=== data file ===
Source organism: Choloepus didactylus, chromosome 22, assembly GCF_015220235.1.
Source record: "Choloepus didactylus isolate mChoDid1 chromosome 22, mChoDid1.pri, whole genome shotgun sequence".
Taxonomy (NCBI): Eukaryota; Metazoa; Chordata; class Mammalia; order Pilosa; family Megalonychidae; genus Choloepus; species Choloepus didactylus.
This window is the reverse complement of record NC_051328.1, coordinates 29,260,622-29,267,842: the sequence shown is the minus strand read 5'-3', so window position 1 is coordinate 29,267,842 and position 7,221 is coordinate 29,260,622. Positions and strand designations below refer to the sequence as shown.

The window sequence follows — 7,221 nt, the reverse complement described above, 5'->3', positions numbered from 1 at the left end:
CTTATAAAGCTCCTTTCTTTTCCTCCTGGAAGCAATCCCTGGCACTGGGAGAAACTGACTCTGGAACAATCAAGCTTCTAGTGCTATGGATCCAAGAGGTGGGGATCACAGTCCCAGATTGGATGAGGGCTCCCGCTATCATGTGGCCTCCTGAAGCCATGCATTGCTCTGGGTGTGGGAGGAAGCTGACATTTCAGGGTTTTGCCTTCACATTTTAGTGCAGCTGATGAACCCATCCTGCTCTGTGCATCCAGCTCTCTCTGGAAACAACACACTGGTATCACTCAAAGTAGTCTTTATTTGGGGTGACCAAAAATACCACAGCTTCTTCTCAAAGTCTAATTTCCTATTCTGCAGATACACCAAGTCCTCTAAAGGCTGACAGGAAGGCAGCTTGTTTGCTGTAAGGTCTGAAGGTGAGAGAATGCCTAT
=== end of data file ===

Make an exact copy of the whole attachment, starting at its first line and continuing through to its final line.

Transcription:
Source organism: Choloepus didactylus, chromosome 22, assembly GCF_015220235.1.
Source record: "Choloepus didactylus isolate mChoDid1 chromosome 22, mChoDid1.pri, whole genome shotgun sequence".
Taxonomy (NCBI): Eukaryota; Metazoa; Chordata; class Mammalia; order Pilosa; family Megalonychidae; genus Choloepus; species Choloepus didactylus.
This window is the reverse complement of record NC_051328.1, coordinates 29,260,622-29,267,842: the sequence shown is the minus strand read 5'-3', so window position 1 is coordinate 29,267,842 and position 7,221 is coordinate 29,260,622. Positions and strand designations below refer to the sequence as shown.

The window sequence follows — 7,221 nt, the reverse complement described above, 5'->3', positions numbered from 1 at the left end:
CTTATAAAGCTCCTTTCTTTTCCTCCTGGAAGCAATCCCTGGCACTGGGAGAAACTGACTCTGGAACAATCAAGCTTCTAGTGCTATGGATCCAAGAGGTGGGGATCACAGTCCCAGATTGGATGAGGGCTCCCGCTATCATGTGGCCTCCTGAAGCCATGCATTGCTCTGGGTGTGGGAGGAAGCTGACATTTCAGGGTTTTGCCTTCACATTTTAGTGCAGCTGATGAACCCATCCTGCTCTGTGCATCCAGCTCTCTCTGGAAACAACACACTGGTATCACTCAAAGTAGTCTTTATTTGGGGTGACCAAAAATACCACAGCTTCTTCTCAAAGTCTAATTTCCTATTCTGCAGATACACCAAGTCCTCTAAAGGCTGACAGGAAGGCAGCTTGTTTGCTGTAAGGTCTGAAGGTGAGAGAATGCCTAT